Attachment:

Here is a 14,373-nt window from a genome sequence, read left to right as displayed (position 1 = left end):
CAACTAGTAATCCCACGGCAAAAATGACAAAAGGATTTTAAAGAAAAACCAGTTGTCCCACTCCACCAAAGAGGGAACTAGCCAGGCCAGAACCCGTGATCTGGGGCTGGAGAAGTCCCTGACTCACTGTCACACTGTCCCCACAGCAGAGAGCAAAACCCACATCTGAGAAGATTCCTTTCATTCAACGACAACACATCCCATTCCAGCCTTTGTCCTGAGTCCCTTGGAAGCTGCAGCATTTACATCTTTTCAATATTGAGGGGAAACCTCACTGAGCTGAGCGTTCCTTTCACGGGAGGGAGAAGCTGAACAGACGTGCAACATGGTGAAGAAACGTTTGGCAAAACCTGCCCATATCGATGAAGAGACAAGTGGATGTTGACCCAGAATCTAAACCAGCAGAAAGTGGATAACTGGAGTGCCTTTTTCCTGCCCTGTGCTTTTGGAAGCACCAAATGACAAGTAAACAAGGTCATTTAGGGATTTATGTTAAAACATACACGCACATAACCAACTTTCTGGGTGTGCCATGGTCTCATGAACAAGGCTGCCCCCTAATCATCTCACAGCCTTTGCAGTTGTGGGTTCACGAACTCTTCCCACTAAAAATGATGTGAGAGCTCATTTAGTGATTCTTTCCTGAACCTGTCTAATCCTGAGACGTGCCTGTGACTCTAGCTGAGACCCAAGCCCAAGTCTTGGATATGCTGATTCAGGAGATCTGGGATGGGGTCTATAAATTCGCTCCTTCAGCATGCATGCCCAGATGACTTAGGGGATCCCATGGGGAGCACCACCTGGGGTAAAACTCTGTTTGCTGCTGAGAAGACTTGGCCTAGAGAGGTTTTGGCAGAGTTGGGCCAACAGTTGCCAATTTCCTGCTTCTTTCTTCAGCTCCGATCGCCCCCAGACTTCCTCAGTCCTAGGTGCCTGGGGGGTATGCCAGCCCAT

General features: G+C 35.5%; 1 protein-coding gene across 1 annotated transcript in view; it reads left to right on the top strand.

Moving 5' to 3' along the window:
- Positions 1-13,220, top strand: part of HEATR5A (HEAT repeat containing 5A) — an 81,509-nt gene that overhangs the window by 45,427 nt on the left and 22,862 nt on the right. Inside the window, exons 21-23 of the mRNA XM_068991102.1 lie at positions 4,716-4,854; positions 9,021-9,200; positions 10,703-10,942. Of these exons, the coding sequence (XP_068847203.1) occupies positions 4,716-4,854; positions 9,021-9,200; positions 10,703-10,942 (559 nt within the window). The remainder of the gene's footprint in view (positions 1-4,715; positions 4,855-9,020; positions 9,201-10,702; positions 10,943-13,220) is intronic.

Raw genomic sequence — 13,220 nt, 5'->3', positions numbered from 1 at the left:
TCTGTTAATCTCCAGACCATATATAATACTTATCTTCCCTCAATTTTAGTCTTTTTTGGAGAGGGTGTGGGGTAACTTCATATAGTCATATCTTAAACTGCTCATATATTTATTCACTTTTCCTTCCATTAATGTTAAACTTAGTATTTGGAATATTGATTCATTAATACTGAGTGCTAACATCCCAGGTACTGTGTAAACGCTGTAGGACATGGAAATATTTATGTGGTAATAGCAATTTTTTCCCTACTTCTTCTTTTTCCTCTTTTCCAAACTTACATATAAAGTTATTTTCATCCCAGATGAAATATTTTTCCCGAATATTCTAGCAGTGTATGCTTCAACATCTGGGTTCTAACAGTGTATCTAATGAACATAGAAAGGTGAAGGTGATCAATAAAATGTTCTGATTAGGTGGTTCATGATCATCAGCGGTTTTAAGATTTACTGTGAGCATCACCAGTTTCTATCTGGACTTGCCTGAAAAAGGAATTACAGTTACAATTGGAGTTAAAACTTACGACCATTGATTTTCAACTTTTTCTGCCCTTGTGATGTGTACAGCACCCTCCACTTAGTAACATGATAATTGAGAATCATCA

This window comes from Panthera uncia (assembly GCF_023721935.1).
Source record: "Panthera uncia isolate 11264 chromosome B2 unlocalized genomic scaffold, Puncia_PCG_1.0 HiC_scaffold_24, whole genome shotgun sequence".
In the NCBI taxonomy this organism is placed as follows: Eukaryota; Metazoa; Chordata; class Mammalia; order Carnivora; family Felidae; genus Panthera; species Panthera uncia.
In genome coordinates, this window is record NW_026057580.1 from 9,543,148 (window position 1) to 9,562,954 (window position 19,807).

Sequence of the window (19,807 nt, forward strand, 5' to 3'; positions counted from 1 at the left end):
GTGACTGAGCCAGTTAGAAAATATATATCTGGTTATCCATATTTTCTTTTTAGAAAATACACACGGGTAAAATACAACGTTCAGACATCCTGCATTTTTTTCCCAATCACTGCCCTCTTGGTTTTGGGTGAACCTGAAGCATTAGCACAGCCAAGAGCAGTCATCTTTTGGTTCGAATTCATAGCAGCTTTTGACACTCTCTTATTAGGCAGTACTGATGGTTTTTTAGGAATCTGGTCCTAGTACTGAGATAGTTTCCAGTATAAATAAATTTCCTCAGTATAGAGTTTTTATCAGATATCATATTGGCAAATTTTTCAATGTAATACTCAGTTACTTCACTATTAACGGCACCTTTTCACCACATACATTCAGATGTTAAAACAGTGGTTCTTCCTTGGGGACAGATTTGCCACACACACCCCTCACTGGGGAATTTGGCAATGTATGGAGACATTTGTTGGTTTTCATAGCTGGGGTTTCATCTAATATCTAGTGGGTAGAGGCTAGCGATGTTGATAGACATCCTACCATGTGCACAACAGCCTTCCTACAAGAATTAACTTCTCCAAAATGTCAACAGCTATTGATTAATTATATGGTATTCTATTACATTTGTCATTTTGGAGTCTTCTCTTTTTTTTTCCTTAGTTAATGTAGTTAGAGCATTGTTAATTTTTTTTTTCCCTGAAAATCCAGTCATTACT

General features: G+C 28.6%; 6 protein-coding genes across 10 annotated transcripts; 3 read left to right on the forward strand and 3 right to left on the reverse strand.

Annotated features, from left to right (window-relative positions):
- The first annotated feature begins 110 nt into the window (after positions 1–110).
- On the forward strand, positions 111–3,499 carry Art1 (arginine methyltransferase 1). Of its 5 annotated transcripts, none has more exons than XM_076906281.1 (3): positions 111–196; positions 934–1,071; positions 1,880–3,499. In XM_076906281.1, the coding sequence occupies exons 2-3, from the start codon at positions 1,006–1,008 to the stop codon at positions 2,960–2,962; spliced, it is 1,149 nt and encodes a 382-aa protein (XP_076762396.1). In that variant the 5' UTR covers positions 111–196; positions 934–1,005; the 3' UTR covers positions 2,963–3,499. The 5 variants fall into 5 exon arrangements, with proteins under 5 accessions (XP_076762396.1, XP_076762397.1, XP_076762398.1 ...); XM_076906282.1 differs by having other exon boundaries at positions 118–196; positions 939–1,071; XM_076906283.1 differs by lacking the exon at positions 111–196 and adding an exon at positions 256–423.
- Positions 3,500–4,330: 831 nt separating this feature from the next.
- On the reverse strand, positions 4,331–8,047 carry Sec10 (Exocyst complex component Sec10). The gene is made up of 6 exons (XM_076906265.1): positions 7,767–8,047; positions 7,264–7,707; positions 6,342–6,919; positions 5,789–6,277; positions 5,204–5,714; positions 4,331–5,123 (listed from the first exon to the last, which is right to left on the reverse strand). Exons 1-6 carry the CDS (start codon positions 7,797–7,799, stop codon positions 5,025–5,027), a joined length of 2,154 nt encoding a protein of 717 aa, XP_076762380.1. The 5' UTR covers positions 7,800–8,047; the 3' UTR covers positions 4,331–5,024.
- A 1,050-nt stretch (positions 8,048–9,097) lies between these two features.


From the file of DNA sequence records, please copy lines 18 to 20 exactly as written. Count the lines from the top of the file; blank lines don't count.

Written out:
- Positions 3,500–4,330: 831 nt separating this feature from the next.
- On the reverse strand, positions 4,331–8,047 carry Sec10 (Exocyst complex component Sec10). The gene is made up of 6 exons (XM_076906265.1): positions 7,767–8,047; positions 7,264–7,707; positions 6,342–6,919; positions 5,789–6,277; positions 5,204–5,714; positions 4,331–5,123 (listed from the first exon to the last, which is right to left on the reverse strand). Exons 1-6 carry the CDS (start codon positions 7,797–7,799, stop codon positions 5,025–5,027), a joined length of 2,154 nt encoding a protein of 717 aa, XP_076762380.1. The 5' UTR covers positions 7,800–8,047; the 3' UTR covers positions 4,331–5,024.
- A 1,050-nt stretch (positions 8,048–9,097) lies between these two features.